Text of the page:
A center that will house thousands of ancient biblical manuscripts has been opened at the Southern California School of Theology at Claremont.

The facility, located in a new wing next to the school's library, already houses about 2,000 documents collected since last summer.

"The center's primary purpose is the preservation of photographic reproductions of ancient biblical manuscripts and related documents in order to make them available for use by current and future generations of scholars," explained James A. Sanders, the facility's executive vice-president.

Working with space scientists at the California Institute of Technology, the center is also able to offer computerized image enhancement techniques that allow scholars to read characters that have faded or were covered by stains or other obstructions.

At least one copy of selected manuscripts from throughout the world will be stored, "in a specially constructed, climate-controlled vault," according to Sanders.

The center has no intention of trying to obtain original manuscripts because the facilities to preserve the delicate texts are not available, he said.

The founders hope that a repository like this will further biblical research by gathering documents from all over the world in one spot.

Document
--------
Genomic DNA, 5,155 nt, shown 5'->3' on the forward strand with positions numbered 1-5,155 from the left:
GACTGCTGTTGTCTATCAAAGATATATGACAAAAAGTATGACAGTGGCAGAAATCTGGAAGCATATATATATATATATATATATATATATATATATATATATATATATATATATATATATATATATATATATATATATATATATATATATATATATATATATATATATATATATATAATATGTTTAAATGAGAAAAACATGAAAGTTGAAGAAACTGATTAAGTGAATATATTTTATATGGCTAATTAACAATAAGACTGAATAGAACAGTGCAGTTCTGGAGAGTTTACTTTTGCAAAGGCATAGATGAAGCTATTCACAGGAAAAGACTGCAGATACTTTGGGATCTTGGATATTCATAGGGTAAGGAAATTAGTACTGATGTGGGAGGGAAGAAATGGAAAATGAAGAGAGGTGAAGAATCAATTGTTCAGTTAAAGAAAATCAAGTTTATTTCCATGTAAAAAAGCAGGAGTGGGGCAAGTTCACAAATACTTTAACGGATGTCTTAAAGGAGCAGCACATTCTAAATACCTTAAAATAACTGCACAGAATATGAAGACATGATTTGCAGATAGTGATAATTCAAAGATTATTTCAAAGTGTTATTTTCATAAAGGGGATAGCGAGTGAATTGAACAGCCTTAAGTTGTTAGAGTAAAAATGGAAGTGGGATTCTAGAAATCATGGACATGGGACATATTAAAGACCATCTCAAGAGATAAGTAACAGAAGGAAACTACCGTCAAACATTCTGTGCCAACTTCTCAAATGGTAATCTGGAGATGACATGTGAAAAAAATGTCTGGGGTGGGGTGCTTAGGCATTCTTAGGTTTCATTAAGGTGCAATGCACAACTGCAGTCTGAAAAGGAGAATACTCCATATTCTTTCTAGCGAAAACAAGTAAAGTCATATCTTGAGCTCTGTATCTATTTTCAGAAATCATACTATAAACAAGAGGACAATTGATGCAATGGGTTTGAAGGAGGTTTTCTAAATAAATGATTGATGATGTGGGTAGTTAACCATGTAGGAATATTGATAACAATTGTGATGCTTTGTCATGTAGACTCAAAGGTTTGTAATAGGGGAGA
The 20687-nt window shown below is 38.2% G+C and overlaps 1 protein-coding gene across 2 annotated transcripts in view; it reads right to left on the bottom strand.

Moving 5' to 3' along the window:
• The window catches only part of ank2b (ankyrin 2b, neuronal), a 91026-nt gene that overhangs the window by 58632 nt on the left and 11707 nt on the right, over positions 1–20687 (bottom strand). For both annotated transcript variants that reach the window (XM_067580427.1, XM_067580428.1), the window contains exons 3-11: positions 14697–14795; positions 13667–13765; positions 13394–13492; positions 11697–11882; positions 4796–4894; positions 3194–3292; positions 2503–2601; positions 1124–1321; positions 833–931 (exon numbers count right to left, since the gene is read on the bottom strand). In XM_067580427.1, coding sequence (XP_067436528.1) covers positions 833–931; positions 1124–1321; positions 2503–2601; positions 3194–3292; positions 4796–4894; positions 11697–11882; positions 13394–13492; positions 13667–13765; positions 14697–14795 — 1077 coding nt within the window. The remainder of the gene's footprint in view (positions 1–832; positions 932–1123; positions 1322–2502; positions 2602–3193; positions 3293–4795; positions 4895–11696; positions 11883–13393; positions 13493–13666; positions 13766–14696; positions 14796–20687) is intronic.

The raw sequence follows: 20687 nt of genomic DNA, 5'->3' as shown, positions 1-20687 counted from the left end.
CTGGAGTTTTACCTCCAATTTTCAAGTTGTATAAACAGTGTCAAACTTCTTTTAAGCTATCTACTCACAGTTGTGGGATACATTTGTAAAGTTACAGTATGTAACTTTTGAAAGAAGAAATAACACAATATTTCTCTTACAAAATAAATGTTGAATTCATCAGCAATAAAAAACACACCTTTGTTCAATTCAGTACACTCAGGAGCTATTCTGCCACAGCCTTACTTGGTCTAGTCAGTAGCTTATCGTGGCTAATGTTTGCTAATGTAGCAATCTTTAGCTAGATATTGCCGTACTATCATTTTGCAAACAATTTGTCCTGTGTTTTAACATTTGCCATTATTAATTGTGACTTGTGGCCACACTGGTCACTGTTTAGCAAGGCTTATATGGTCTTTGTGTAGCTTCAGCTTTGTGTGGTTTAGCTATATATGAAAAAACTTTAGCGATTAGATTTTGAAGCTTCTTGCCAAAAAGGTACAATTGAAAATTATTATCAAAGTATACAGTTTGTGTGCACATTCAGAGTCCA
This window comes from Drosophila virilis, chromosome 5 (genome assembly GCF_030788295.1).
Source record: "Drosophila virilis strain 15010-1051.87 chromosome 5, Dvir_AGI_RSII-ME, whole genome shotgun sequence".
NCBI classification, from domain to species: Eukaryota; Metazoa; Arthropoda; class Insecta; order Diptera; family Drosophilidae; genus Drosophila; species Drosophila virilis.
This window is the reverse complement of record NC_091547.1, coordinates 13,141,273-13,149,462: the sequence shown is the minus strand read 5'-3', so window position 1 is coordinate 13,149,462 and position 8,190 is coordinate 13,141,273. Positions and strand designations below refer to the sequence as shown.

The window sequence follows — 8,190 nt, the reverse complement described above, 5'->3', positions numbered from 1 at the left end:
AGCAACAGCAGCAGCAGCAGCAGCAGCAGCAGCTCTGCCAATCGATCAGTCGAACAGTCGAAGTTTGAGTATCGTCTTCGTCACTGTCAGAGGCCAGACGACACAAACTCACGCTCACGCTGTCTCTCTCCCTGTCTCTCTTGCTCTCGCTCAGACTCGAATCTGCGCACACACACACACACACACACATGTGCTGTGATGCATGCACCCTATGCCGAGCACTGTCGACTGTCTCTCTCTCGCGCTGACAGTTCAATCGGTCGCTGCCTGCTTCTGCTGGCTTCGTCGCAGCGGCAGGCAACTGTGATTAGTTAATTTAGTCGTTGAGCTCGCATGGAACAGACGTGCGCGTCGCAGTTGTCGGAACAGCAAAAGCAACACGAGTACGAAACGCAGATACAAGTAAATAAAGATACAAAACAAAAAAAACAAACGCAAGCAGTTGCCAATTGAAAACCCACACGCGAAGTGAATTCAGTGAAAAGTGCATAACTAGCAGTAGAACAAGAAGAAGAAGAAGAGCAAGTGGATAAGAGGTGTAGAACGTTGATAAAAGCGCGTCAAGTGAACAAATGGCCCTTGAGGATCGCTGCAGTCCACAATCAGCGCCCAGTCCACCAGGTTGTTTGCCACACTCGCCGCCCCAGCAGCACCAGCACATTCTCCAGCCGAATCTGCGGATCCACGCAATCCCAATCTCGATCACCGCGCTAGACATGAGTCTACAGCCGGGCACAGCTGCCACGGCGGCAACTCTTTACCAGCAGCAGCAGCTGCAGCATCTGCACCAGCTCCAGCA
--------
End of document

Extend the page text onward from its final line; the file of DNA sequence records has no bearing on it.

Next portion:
"We want to be able to operate a place where a scholar can come and not have to run all over the world," Sanders explained.

Its collection will include reproductions not only of biblical manuscripts, but also of ancient Near Eastern tablets, papyri and inscriptions, manuscripts connected with Old Testament and Septuagint studies, manuscripts related to intertestamental literature and history and the hellenistic and Roman worlds.

The center's materials will be available to any qualified person interested in making use of them, but no translations will be provided.

"We're just in operation for the scholar who can read the [various] languages," Sanders said.

However, Sanders acknowledged that many scholars are reluctant to part with the information contained in manuscripts they hold for fear of being "scooped."

Another purpose of the center will be to acquire and preserve artifacts and memorabilia that the board of trustees judges to be directly related to the manuscripts and documents being preserved at the center.

Plans also call for the center to sponsor workshops and seminars covering topics directly related to its collections and to publish periodical reports and lists describing the reproductions housed there.